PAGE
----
According to this blog post, it's possible to return null in a resolver function to skip over subsequent then handlers in a promise chain. I'm curious as to how this works -- nothing in the Promises/A+ spec defines this behavior that I can see.

For my use case, I adapted their example to handle rejections from the $uibModal modal dialog service in Angular UI Bootstrap, which resolves or rejects depending on whether the modal is closed or dismissed:

  // ... modal options
.catch(function () {
  // Modal dialog was dismissed, so use this trick to stop the promise chain
  return $q(function () { return null; });
.then(function () {
  // ... this will not get executed if dialog was dismissed
  return someAPIcall();
.catch(function () {
 // ... handle errors with API call

This is nice because I don't have to check the error value (the $uibModal API uses various strings for modal rejection types) in the first catch or use complex branching/nesting to avoid mixing the handling of modal dismissal rejections with errors produced by someAPIcall().

But how does it work? Where is this documented?

  • That article is patently WRONG. There's no return null to skip all .then() handlers in any promise specification. Perhaps there was some non-standard implementation that did that - I have no idea. And, the article explicitly says that it doesn't work in angular. You either reject or you return a specific value that subsequent .then() handlers check for. That's how you control what executes next with promises. – jfriend00 May 16 at 22:53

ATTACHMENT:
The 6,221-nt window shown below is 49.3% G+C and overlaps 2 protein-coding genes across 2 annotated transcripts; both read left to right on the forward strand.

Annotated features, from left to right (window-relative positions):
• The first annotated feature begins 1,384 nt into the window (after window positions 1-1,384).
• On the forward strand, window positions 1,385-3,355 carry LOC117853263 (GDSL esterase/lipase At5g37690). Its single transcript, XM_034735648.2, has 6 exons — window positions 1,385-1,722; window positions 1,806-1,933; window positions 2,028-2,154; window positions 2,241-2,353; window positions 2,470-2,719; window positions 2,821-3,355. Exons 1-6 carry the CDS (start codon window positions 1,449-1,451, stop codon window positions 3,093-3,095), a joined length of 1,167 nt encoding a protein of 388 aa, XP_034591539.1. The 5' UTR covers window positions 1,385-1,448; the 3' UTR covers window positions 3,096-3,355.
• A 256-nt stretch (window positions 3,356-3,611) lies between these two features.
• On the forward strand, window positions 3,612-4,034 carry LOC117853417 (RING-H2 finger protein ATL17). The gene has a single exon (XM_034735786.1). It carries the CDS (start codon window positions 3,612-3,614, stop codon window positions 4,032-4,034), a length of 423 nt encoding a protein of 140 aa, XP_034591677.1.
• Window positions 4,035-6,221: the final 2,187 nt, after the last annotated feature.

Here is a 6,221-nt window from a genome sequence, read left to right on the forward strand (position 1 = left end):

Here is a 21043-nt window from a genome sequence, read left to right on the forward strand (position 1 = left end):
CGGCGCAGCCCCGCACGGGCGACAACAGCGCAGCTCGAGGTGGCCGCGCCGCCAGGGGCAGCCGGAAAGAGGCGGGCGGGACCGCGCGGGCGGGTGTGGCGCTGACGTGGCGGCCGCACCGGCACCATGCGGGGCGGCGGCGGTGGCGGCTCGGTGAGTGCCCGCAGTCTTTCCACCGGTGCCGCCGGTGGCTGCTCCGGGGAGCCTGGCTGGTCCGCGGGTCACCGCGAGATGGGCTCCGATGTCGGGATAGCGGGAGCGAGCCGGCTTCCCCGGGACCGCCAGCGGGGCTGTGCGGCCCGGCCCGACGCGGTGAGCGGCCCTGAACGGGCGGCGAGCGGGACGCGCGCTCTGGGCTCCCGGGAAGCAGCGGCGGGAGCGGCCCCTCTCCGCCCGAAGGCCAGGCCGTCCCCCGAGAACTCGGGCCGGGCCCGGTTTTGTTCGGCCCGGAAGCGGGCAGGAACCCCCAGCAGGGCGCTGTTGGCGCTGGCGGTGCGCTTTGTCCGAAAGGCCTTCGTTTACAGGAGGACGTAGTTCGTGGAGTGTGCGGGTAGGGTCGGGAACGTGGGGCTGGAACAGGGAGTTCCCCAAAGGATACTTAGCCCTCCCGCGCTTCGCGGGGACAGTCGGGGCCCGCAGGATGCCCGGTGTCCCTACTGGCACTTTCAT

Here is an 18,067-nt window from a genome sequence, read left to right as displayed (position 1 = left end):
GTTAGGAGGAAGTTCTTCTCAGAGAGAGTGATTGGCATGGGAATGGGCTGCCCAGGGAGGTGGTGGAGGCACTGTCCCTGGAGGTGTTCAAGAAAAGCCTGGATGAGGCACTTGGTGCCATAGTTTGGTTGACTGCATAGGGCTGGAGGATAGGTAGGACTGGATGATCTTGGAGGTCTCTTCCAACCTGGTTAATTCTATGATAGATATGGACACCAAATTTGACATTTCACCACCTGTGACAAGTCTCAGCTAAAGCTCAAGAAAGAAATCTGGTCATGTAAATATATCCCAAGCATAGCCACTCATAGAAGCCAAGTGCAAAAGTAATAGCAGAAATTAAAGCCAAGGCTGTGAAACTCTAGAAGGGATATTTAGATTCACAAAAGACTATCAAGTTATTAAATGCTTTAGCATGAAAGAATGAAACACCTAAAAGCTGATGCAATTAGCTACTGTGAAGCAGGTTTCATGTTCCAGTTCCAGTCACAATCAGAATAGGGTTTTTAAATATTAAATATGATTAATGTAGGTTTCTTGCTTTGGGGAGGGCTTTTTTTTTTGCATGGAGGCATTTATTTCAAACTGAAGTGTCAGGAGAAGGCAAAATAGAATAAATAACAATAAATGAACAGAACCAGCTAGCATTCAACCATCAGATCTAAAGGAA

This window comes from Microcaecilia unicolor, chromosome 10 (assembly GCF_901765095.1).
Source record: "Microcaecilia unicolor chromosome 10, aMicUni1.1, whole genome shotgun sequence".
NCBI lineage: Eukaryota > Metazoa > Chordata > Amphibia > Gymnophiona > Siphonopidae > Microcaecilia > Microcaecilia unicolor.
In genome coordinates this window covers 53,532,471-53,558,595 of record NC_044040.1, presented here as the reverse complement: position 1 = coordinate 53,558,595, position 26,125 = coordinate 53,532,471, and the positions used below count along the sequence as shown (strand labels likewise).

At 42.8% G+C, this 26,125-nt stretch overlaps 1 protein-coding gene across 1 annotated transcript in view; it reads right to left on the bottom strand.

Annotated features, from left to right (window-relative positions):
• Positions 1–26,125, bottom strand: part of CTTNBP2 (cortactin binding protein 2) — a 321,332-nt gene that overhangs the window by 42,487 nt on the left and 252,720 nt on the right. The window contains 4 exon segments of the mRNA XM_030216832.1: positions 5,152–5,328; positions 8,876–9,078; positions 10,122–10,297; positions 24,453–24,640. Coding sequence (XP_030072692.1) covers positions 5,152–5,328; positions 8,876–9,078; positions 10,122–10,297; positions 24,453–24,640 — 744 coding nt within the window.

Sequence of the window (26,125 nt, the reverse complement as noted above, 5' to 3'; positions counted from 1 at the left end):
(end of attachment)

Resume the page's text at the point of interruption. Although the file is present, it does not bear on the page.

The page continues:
• The blog post is wrong. Test it by yourself: – sp00m May 16 at 22:53
  • 1
    FYI, you can return null when the dialog is dismissed and then just check to see if value is null in the next .then() handler and if so, don't execute the API call. That's how you'd do it in synchronous code (with an if statement), same concept in async code. – jfriend00 May 16 at 22:56
  • This fiddle works in AngularJS, still unsure why: – blah238 May 16 at 23:13
  • So I think I understand what's going on, the usage of the $q constructor in the blog as well as my example is wrong and not doing what I thought, rather it is returning a promise that will never reject or resolve (forever in the pending state). So the side effect was the behavior I was seeing but not working how I thought. – blah238 May 17 at 0:03

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